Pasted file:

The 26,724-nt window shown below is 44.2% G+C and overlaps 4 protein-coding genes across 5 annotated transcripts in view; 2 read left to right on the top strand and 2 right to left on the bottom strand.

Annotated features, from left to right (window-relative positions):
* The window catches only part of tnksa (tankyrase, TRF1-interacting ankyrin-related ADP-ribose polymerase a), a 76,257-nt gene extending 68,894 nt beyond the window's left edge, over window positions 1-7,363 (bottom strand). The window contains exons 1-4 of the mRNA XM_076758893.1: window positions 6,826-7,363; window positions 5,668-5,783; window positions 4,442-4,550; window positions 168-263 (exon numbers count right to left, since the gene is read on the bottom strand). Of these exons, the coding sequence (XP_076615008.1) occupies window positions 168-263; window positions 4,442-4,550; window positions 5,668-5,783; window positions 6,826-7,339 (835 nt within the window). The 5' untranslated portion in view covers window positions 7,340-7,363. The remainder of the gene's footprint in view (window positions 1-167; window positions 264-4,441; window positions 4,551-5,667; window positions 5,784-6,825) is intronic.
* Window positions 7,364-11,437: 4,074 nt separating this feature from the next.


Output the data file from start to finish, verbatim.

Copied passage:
The 26,724-nt window shown below is 44.2% G+C and overlaps 4 protein-coding genes across 5 annotated transcripts in view; 2 read left to right on the top strand and 2 right to left on the bottom strand.

Annotated features, from left to right (window-relative positions):
* The window catches only part of tnksa (tankyrase, TRF1-interacting ankyrin-related ADP-ribose polymerase a), a 76,257-nt gene extending 68,894 nt beyond the window's left edge, over window positions 1-7,363 (bottom strand). The window contains exons 1-4 of the mRNA XM_076758893.1: window positions 6,826-7,363; window positions 5,668-5,783; window positions 4,442-4,550; window positions 168-263 (exon numbers count right to left, since the gene is read on the bottom strand). Of these exons, the coding sequence (XP_076615008.1) occupies window positions 168-263; window positions 4,442-4,550; window positions 5,668-5,783; window positions 6,826-7,339 (835 nt within the window). The 5' untranslated portion in view covers window positions 7,340-7,363. The remainder of the gene's footprint in view (window positions 1-167; window positions 264-4,441; window positions 4,551-5,667; window positions 5,784-6,825) is intronic.
* Window positions 7,364-11,437: 4,074 nt separating this feature from the next.